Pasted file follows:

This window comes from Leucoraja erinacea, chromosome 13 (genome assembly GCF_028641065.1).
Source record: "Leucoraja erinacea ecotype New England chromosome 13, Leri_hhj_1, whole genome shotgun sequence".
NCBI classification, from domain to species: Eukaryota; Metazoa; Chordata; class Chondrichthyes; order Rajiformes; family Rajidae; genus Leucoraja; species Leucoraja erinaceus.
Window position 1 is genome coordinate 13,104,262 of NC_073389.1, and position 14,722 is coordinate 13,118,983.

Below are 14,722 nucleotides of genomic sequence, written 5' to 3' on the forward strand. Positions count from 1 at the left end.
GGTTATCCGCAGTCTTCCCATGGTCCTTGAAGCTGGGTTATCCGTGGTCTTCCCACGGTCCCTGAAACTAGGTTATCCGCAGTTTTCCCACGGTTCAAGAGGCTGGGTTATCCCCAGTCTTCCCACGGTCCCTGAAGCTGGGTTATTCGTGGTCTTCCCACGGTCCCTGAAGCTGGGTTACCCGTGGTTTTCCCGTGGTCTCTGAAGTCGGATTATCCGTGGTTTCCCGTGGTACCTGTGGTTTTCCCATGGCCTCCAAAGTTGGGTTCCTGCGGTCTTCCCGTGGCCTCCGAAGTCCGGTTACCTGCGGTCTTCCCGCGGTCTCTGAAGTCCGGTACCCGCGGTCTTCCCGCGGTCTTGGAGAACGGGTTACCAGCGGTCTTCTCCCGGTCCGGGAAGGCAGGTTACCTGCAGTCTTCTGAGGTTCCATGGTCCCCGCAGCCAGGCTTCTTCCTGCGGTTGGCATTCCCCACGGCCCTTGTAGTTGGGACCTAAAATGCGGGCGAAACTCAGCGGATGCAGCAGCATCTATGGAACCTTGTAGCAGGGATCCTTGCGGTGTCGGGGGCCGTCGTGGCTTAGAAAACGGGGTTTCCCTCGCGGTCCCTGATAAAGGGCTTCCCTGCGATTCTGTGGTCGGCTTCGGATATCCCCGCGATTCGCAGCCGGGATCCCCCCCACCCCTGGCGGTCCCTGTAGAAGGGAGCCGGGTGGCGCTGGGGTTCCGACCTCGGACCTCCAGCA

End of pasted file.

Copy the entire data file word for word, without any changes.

This window comes from Leucoraja erinacea, chromosome 13 (genome assembly GCF_028641065.1).
Source record: "Leucoraja erinacea ecotype New England chromosome 13, Leri_hhj_1, whole genome shotgun sequence".
NCBI classification, from domain to species: Eukaryota; Metazoa; Chordata; class Chondrichthyes; order Rajiformes; family Rajidae; genus Leucoraja; species Leucoraja erinaceus.
Window position 1 is genome coordinate 13,104,262 of NC_073389.1, and position 14,722 is coordinate 13,118,983.

Below are 14,722 nucleotides of genomic sequence, written 5' to 3' on the forward strand. Positions count from 1 at the left end.
GGTTATCCGCAGTCTTCCCATGGTCCTTGAAGCTGGGTTATCCGTGGTCTTCCCACGGTCCCTGAAACTAGGTTATCCGCAGTTTTCCCACGGTTCAAGAGGCTGGGTTATCCCCAGTCTTCCCACGGTCCCTGAAGCTGGGTTATTCGTGGTCTTCCCACGGTCCCTGAAGCTGGGTTACCCGTGGTTTTCCCGTGGTCTCTGAAGTCGGATTATCCGTGGTTTCCCGTGGTACCTGTGGTTTTCCCATGGCCTCCAAAGTTGGGTTCCTGCGGTCTTCCCGTGGCCTCCGAAGTCCGGTTACCTGCGGTCTTCCCGCGGTCTCTGAAGTCCGGTACCCGCGGTCTTCCCGCGGTCTTGGAGAACGGGTTACCAGCGGTCTTCTCCCGGTCCGGGAAGGCAGGTTACCTGCAGTCTTCTGAGGTTCCATGGTCCCCGCAGCCAGGCTTCTTCCTGCGGTTGGCATTCCCCACGGCCCTTGTAGTTGGGACCTAAAATGCGGGCGAAACTCAGCGGATGCAGCAGCATCTATGGAACCTTGTAGCAGGGATCCTTGCGGTGTCGGGGGCCGTCGTGGCTTAGAAAACGGGGTTTCCCTCGCGGTCCCTGATAAAGGGCTTCCCTGCGATTCTGTGGTCGGCTTCGGATATCCCCGCGATTCGCAGCCGGGATCCCCCCCACCCCTGGCGGTCCCTGTAGAAGGGAGCCGGGTGGCGCTGGGGTTCCGACCTCGGACCTCCAGCA